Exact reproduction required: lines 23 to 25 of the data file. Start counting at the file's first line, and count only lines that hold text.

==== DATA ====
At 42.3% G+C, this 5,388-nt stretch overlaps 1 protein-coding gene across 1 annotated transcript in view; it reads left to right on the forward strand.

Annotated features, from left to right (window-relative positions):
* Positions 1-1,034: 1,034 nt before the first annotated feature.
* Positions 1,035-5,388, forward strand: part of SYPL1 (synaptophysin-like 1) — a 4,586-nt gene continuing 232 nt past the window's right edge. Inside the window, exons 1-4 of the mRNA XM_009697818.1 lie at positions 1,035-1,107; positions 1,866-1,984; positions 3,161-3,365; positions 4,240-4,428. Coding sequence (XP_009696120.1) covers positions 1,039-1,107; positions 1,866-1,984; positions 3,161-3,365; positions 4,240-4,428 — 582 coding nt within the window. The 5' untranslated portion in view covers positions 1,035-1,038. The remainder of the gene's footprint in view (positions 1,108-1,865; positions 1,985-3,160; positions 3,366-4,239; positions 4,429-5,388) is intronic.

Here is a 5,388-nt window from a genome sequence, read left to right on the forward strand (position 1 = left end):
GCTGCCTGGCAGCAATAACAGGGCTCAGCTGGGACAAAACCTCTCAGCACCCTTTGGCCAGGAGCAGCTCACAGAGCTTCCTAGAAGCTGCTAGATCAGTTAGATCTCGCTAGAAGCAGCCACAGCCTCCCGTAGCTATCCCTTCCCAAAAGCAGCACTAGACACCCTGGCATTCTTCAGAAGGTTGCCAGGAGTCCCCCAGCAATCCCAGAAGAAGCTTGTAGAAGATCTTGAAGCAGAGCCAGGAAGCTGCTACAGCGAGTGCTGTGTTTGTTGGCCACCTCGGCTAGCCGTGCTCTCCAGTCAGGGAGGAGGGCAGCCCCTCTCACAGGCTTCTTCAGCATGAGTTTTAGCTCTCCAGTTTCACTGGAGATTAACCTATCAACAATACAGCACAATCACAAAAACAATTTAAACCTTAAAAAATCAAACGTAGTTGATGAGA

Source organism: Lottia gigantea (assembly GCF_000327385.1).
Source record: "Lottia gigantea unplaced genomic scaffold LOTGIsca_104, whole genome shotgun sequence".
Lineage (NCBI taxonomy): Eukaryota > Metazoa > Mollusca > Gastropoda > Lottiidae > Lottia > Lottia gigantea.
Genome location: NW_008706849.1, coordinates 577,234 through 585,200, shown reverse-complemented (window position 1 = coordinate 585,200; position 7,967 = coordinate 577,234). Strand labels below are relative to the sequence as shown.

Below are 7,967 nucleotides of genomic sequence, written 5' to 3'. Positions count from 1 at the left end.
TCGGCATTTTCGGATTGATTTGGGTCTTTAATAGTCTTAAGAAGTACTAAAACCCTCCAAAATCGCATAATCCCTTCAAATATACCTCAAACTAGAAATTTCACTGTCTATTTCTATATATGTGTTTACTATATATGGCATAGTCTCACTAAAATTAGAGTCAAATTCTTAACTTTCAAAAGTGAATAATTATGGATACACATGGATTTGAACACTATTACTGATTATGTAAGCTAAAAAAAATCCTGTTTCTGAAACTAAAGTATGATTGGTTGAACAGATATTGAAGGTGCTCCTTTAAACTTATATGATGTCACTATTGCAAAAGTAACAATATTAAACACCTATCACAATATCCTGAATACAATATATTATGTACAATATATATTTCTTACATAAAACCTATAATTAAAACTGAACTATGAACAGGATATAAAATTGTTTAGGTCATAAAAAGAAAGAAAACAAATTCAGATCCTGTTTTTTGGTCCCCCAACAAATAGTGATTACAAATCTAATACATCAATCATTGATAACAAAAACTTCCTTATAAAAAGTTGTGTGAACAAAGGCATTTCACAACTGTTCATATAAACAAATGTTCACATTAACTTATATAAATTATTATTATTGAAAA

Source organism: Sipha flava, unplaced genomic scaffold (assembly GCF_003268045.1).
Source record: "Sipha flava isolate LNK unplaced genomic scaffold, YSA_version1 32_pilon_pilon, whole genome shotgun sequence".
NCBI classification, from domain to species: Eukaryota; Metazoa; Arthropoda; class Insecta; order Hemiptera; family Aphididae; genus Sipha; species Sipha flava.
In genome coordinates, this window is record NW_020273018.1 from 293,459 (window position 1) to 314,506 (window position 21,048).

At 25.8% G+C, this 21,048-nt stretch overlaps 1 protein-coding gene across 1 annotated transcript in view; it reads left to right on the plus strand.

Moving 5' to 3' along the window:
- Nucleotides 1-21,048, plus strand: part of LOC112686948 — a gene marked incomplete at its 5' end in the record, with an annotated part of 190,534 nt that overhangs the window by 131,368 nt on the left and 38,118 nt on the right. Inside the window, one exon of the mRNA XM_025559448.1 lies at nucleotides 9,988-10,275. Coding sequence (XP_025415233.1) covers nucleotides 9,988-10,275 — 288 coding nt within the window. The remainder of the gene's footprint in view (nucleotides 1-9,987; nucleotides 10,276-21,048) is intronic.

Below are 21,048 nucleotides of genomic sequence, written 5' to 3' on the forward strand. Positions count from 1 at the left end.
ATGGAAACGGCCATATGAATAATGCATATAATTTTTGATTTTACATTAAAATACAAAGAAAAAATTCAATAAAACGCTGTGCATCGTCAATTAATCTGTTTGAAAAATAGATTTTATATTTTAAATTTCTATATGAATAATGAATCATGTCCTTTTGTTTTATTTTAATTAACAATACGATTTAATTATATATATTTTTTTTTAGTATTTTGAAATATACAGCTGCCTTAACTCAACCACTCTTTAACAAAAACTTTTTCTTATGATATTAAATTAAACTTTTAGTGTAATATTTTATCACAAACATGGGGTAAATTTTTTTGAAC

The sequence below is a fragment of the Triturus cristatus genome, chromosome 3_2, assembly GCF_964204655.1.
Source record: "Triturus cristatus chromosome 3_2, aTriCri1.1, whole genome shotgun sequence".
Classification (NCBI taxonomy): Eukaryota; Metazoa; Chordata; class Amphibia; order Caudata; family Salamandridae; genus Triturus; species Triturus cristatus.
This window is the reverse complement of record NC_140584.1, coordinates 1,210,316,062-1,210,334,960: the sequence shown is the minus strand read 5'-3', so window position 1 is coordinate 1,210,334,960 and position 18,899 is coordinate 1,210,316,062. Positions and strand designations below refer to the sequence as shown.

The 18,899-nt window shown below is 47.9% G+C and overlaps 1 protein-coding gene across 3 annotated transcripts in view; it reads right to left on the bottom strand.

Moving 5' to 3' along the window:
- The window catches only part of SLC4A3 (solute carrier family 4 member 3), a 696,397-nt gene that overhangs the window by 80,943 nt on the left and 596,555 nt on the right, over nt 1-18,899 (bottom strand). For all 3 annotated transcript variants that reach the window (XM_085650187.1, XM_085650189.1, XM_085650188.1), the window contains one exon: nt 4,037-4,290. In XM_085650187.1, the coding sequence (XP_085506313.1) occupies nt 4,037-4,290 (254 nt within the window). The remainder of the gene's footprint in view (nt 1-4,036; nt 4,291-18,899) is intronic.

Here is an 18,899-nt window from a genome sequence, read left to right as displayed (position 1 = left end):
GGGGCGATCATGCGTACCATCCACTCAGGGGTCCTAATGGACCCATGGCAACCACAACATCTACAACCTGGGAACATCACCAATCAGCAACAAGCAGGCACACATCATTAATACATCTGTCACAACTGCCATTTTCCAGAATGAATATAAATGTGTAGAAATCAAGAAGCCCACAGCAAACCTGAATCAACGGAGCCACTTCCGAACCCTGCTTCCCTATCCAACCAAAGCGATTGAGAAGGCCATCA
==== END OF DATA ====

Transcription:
Source record: "Triturus cristatus chromosome 3_2, aTriCri1.1, whole genome shotgun sequence".
Classification (NCBI taxonomy): Eukaryota; Metazoa; Chordata; class Amphibia; order Caudata; family Salamandridae; genus Triturus; species Triturus cristatus.
This window is the reverse complement of record NC_140584.1, coordinates 1,210,316,062-1,210,334,960: the sequence shown is the minus strand read 5'-3', so window position 1 is coordinate 1,210,334,960 and position 18,899 is coordinate 1,210,316,062. Positions and strand designations below refer to the sequence as shown.